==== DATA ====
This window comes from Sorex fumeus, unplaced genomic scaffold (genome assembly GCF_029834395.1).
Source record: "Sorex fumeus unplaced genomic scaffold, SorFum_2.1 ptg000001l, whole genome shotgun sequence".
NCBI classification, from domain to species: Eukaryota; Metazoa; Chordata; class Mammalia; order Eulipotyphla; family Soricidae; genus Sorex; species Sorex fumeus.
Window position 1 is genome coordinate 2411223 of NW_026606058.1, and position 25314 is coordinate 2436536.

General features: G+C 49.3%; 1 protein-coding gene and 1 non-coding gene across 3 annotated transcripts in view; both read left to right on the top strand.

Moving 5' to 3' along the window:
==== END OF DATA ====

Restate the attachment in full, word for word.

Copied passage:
This window comes from Sorex fumeus, unplaced genomic scaffold (genome assembly GCF_029834395.1).
Source record: "Sorex fumeus unplaced genomic scaffold, SorFum_2.1 ptg000001l, whole genome shotgun sequence".
NCBI classification, from domain to species: Eukaryota; Metazoa; Chordata; class Mammalia; order Eulipotyphla; family Soricidae; genus Sorex; species Sorex fumeus.
Window position 1 is genome coordinate 2411223 of NW_026606058.1, and position 25314 is coordinate 2436536.

General features: G+C 49.3%; 1 protein-coding gene and 1 non-coding gene across 3 annotated transcripts in view; both read left to right on the top strand.

Moving 5' to 3' along the window: